xy' = xe^(y/x) + y

Dividing with x!=0 we get:

y' = e^(y/x) + y/x = F(x, y) (I)

where F(x, y) is off course homogeneous of 0-order.

Let's substitute using u = y/x => y = ux => y' = u'x + u.

From (I) we get:

y' = u'x + u = e^u + u =>

u'x = e^u =>

(du/dx) x = e^u =>

e^(-u)du = (1/x) dx. Separable ODE

Finding the simple integral from both sides we get:

integral[ e^(-u)du ] = integral [ (1/x) dx ] =>

-e^(-u) = ln|x| + c1 = ln|x| + lnc.

Substituting back using u = y/x and doing the ln addition we finally get:

-e^(-y/x) = ln|cx|


Exact ( P(x, y)*dx + Q(x, y)*dy = 0, P'y == Q'x )

1) (x - 2xy - 5)*dx -(x^2 +3y - 2)*dy = 0


Derivating P using y (partial derivative) we get:

P'y = (x - 2xy - 5)'y = 0 - 2x - 0 = -2x

Derivating Q using x (partial derivative) we get:

Q'x = [-(x^2 +3y - 2)]'x = -2x + 0 - 0 = -2x

P'y == Q'x and so we have an exact ODE.

Let's now find the solution using the method we discussed in part 1.

f(x, y) = integral[P(x,y)dx] = f1(x, y) + c1(y) =>

f(x, y) = integral[x - 2xy - 5]dx = x^2/2 - x^2*y - 5x + c1(y) (I)

f'y = Q(x, y) and so from (I) we have:

[ x^2/2 - x^2*y - 5x + c1(y) ]'y = -(x^2 +3y - 2) =>

0 - x^2 - 0 + c1'(y) = -x^2 -3y + 2 =>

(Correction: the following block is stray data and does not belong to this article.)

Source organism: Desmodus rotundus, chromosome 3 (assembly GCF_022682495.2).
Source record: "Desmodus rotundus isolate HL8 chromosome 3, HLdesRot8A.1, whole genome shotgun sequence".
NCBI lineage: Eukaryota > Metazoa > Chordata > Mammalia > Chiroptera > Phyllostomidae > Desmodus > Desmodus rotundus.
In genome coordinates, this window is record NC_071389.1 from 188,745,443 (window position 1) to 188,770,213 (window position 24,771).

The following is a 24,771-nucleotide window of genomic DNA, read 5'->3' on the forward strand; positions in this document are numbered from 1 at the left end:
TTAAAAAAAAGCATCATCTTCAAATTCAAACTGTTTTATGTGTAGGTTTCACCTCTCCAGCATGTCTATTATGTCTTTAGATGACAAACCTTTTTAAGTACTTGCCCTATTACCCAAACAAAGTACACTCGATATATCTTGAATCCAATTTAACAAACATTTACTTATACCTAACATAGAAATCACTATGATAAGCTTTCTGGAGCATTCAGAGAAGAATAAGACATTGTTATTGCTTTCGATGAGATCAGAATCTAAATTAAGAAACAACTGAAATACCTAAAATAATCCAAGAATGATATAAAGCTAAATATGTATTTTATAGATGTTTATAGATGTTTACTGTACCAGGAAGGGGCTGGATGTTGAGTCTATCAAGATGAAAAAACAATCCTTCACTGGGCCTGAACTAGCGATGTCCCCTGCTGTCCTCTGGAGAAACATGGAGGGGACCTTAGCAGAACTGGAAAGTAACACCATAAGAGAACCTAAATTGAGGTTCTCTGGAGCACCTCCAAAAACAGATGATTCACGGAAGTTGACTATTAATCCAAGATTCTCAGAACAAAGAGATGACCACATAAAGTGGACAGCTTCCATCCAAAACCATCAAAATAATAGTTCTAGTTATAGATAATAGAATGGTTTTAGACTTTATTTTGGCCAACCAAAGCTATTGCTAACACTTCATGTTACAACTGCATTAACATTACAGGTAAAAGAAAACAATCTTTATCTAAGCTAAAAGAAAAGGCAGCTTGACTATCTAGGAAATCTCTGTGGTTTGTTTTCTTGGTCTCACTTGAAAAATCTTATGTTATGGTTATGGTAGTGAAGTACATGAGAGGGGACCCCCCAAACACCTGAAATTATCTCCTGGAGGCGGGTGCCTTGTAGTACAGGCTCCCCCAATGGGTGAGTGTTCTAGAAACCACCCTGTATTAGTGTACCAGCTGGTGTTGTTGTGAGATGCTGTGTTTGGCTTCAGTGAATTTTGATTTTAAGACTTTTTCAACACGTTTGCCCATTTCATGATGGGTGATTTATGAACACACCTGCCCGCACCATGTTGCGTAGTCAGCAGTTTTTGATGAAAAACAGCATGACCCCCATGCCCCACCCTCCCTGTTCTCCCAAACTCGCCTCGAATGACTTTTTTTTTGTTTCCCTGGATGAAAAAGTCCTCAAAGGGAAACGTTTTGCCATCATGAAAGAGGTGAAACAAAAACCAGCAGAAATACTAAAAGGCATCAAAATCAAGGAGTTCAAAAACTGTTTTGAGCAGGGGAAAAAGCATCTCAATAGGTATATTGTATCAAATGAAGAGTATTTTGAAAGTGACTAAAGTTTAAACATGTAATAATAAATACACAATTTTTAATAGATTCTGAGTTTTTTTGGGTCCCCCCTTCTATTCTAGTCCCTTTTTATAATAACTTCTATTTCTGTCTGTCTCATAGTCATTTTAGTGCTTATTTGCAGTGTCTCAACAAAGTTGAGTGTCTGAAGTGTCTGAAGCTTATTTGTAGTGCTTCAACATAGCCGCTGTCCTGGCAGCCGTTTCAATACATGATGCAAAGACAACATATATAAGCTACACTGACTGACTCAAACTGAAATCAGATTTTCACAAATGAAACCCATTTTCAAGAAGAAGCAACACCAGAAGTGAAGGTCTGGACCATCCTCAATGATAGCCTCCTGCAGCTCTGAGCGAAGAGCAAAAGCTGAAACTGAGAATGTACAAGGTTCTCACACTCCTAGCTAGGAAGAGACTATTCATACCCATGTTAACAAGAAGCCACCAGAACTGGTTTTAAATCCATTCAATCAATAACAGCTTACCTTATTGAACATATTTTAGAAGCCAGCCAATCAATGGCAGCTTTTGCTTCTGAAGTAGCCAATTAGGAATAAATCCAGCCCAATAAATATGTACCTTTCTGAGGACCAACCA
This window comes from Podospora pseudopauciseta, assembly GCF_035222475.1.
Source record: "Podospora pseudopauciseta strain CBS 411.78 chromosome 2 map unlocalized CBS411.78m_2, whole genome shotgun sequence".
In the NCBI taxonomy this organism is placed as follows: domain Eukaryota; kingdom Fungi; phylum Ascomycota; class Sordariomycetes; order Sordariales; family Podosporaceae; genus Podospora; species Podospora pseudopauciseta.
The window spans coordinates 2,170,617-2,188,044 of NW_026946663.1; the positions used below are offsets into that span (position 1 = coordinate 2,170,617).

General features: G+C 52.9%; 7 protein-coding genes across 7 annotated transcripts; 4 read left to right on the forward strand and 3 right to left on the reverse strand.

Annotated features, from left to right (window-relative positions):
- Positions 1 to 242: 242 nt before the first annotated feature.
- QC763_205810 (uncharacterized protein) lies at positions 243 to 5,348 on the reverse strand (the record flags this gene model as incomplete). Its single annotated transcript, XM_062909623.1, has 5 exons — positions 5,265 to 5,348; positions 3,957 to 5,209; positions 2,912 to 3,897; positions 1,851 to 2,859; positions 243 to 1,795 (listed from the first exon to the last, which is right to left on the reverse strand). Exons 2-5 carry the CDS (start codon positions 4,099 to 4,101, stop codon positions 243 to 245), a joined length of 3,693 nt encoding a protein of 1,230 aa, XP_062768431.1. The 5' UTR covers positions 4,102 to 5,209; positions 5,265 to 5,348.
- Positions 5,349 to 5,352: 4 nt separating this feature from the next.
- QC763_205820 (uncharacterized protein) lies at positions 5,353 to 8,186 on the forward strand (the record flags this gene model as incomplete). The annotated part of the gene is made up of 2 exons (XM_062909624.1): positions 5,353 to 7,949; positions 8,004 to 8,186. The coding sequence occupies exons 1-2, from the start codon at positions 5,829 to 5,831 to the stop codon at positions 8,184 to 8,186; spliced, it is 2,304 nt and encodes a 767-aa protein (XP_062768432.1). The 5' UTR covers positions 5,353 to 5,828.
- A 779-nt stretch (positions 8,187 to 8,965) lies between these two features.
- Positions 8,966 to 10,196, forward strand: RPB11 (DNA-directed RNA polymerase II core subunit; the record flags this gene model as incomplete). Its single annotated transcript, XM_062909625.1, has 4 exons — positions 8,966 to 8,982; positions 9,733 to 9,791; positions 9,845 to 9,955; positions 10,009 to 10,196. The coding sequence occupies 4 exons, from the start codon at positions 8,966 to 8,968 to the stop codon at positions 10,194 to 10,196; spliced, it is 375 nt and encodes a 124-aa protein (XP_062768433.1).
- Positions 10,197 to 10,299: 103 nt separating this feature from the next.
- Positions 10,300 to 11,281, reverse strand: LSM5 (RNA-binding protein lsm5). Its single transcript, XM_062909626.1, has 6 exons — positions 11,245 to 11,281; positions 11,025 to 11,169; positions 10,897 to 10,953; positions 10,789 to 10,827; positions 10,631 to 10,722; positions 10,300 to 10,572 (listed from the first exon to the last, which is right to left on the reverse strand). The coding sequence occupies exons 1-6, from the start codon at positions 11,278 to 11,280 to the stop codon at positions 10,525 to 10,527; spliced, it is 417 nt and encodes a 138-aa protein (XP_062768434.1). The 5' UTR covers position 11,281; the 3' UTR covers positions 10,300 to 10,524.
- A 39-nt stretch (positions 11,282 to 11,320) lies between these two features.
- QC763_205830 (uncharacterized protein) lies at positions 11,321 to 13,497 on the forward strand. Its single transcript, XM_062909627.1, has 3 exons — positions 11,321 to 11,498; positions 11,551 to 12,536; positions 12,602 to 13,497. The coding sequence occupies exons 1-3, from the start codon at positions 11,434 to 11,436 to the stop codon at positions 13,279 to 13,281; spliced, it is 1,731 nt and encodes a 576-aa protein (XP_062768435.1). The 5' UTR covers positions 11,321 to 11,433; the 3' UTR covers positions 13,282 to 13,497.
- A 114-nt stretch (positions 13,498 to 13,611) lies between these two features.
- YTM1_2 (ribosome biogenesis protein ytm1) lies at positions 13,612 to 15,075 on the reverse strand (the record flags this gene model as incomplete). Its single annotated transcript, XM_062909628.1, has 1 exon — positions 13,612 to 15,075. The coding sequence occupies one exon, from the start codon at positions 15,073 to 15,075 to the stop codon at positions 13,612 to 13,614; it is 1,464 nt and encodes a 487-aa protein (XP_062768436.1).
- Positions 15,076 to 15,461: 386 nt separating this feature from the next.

c1'(y) = -3y + 2 =>

c1(y) = integral(-3y + 2)dy = -3y^2/2 + 2y + c2 (II)

From (I) and (II) we now have:

f(x, y) = x^2/2 - x^2*y - 5x -3y^2/2 + 2y + c2.

Because f(x, y) = c =>

 x^2/2 - x^2*y - 5x -3y^2/2 + 2y = c

This is our final solution!


2) 2yy' +2x + x^2 + y^2 = 0


By writing y' as dy/dx we can get to the form:

(2x + x^2 + y^2)dx + 2ydy = 0

P'y = 2y and Q'x = 0

This means that P'y != Q'x and so the given ODE is not exact.

Let's find the correct integrating factor (μ) to multiply with.

If μ = μ(x) then:

(P'y - Q'x)/Q : function of x

We have that:

(P'y - Q'x)/Q = (2y - 0)/2y = 1. A function of x!

So, μ = e^integral(1*dx) = e^x

Multiplying our ODE with e^x we get:

2ye^xdy +e^x(2x + x^2 + y^2)dx = 0.

Q'x = 2ye^x and P'y = 2ye^x

This means that we now have an exact ODE!

f(x, y) = integral[2ye^xdx] = 2ye^x - 2*integral(e^xdx) = 2ye^x - 2*e^x + c(y) (I)

(by parts technique)

f'y = Q(x, y) =>

[2ye^x - 2*e^x + c(y) ]'y = e^x (2x + x^2 + y^2) =>

2e^x - 0 + c'(y) = e^x (2x + x^2 + y^2)  =>

c'(y) = e^x (2x + x^2 + y^2) - 2e^x =>

c(y) = integral[e^x (2x + x^2 + y^2) - 2e^x ]dy =>

c(y) = e^x*(2xy + x^2y + y^3/3) - 2ye^x) + c2 (II)


From (I) and (II) we get:

f(x, y) = 2ye^x - 2*e^x + e^x*(2xy + x^2y + y^3/3) - 2ye^x) + c2 =>

2ye^x - 2*e^x + e^x*(2xy + x^2y + y^3/3) - 2ye^x) = c


That was some quick mafs! ;P


Linear ( y' + P(x)*y = Q(x) )

1) y' = x (x^2 - 2y)


Let's solve it using the first method.

y' = x^3 - 2xy =>

y' + 2xy = x^3     [of the form: y' + P(x)*y = Q(x)]

Let's use the two equations we talked about last time.